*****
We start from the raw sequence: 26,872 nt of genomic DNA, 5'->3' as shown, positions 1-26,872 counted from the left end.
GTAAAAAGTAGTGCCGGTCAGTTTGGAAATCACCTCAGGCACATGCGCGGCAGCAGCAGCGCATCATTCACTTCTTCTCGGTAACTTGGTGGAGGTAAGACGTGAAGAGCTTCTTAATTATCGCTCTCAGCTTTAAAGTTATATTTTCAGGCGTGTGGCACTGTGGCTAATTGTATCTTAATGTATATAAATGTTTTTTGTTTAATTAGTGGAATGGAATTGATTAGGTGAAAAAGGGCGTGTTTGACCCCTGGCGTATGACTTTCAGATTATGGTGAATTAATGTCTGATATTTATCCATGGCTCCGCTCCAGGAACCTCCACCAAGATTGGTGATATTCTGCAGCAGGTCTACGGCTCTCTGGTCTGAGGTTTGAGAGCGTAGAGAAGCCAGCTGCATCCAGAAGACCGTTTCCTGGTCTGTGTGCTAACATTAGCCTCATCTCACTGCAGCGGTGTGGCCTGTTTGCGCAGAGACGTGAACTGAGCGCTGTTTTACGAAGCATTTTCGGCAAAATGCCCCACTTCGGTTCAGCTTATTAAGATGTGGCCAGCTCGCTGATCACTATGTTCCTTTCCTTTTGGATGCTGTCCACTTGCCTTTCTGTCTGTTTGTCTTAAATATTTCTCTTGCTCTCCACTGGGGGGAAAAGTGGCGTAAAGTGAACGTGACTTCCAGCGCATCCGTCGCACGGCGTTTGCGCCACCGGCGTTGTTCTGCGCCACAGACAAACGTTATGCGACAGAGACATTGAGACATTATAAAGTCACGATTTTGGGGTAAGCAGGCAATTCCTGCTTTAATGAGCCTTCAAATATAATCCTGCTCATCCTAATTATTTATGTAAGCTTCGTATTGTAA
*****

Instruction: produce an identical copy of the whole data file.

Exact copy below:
We start from the raw sequence: 26,872 nt of genomic DNA, 5'->3' as shown, positions 1-26,872 counted from the left end.
GTAAAAAGTAGTGCCGGTCAGTTTGGAAATCACCTCAGGCACATGCGCGGCAGCAGCAGCGCATCATTCACTTCTTCTCGGTAACTTGGTGGAGGTAAGACGTGAAGAGCTTCTTAATTATCGCTCTCAGCTTTAAAGTTATATTTTCAGGCGTGTGGCACTGTGGCTAATTGTATCTTAATGTATATAAATGTTTTTTGTTTAATTAGTGGAATGGAATTGATTAGGTGAAAAAGGGCGTGTTTGACCCCTGGCGTATGACTTTCAGATTATGGTGAATTAATGTCTGATATTTATCCATGGCTCCGCTCCAGGAACCTCCACCAAGATTGGTGATATTCTGCAGCAGGTCTACGGCTCTCTGGTCTGAGGTTTGAGAGCGTAGAGAAGCCAGCTGCATCCAGAAGACCGTTTCCTGGTCTGTGTGCTAACATTAGCCTCATCTCACTGCAGCGGTGTGGCCTGTTTGCGCAGAGACGTGAACTGAGCGCTGTTTTACGAAGCATTTTCGGCAAAATGCCCCACTTCGGTTCAGCTTATTAAGATGTGGCCAGCTCGCTGATCACTATGTTCCTTTCCTTTTGGATGCTGTCCACTTGCCTTTCTGTCTGTTTGTCTTAAATATTTCTCTTGCTCTCCACTGGGGGGAAAAGTGGCGTAAAGTGAACGTGACTTCCAGCGCATCCGTCGCACGGCGTTTGCGCCACCGGCGTTGTTCTGCGCCACAGACAAACGTTATGCGACAGAGACATTGAGACATTATAAAGTCACGATTTTGGGGTAAGCAGGCAATTCCTGCTTTAATGAGCCTTCAAATATAATCCTGCTCATCCTAATTATTTATGTAAGCTTCGTATTGTAA